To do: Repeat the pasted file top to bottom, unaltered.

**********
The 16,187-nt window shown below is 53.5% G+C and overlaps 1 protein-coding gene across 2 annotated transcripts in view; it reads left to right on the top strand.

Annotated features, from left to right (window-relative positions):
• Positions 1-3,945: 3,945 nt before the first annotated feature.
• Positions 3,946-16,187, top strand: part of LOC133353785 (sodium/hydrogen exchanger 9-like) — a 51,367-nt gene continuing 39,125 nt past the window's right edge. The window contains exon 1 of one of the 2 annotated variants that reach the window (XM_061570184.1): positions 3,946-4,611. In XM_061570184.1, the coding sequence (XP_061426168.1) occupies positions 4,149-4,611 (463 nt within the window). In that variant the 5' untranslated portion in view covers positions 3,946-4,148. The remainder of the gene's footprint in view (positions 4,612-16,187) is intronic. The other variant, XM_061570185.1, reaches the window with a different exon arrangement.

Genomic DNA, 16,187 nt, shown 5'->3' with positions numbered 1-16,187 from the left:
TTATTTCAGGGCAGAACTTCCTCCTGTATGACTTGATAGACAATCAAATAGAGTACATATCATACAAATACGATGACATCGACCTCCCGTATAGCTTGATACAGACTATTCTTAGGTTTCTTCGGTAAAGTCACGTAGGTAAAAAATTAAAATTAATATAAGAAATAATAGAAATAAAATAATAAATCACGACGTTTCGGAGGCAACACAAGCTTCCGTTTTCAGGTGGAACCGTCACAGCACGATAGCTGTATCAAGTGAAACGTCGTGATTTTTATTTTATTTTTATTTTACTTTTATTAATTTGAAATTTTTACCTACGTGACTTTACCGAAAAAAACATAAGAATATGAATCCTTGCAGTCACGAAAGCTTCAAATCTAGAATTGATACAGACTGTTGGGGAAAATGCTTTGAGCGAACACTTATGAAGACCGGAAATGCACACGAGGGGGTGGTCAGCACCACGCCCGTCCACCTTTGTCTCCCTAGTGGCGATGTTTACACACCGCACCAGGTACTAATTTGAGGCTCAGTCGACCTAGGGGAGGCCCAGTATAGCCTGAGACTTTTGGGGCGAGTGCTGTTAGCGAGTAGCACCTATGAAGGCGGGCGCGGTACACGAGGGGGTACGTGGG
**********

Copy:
The 16,187-nt window shown below is 53.5% G+C and overlaps 1 protein-coding gene across 2 annotated transcripts in view; it reads left to right on the top strand.

Annotated features, from left to right (window-relative positions):
• Positions 1-3,945: 3,945 nt before the first annotated feature.
• Positions 3,946-16,187, top strand: part of LOC133353785 (sodium/hydrogen exchanger 9-like) — a 51,367-nt gene continuing 39,125 nt past the window's right edge. The window contains exon 1 of one of the 2 annotated variants that reach the window (XM_061570184.1): positions 3,946-4,611. In XM_061570184.1, the coding sequence (XP_061426168.1) occupies positions 4,149-4,611 (463 nt within the window). In that variant the 5' untranslated portion in view covers positions 3,946-4,148. The remainder of the gene's footprint in view (positions 4,612-16,187) is intronic. The other variant, XM_061570185.1, reaches the window with a different exon arrangement.

Genomic DNA, 16,187 nt, shown 5'->3' with positions numbered 1-16,187 from the left:
TTATTTCAGGGCAGAACTTCCTCCTGTATGACTTGATAGACAATCAAATAGAGTACATATCATACAAATACGATGACATCGACCTCCCGTATAGCTTGATACAGACTATTCTTAGGTTTCTTCGGTAAAGTCACGTAGGTAAAAAATTAAAATTAATATAAGAAATAATAGAAATAAAATAATAAATCACGACGTTTCGGAGGCAACACAAGCTTCCGTTTTCAGGTGGAACCGTCACAGCACGATAGCTGTATCAAGTGAAACGTCGTGATTTTTATTTTATTTTTATTTTACTTTTATTAATTTGAAATTTTTACCTACGTGACTTTACCGAAAAAAACATAAGAATATGAATCCTTGCAGTCACGAAAGCTTCAAATCTAGAATTGATACAGACTGTTGGGGAAAATGCTTTGAGCGAACACTTATGAAGACCGGAAATGCACACGAGGGGGTGGTCAGCACCACGCCCGTCCACCTTTGTCTCCCTAGTGGCGATGTTTACACACCGCACCAGGTACTAATTTGAGGCTCAGTCGACCTAGGGGAGGCCCAGTATAGCCTGAGACTTTTGGGGCGAGTGCTGTTAGCGAGTAGCACCTATGAAGGCGGGCGCGGTACACGAGGGGGTACGTGGG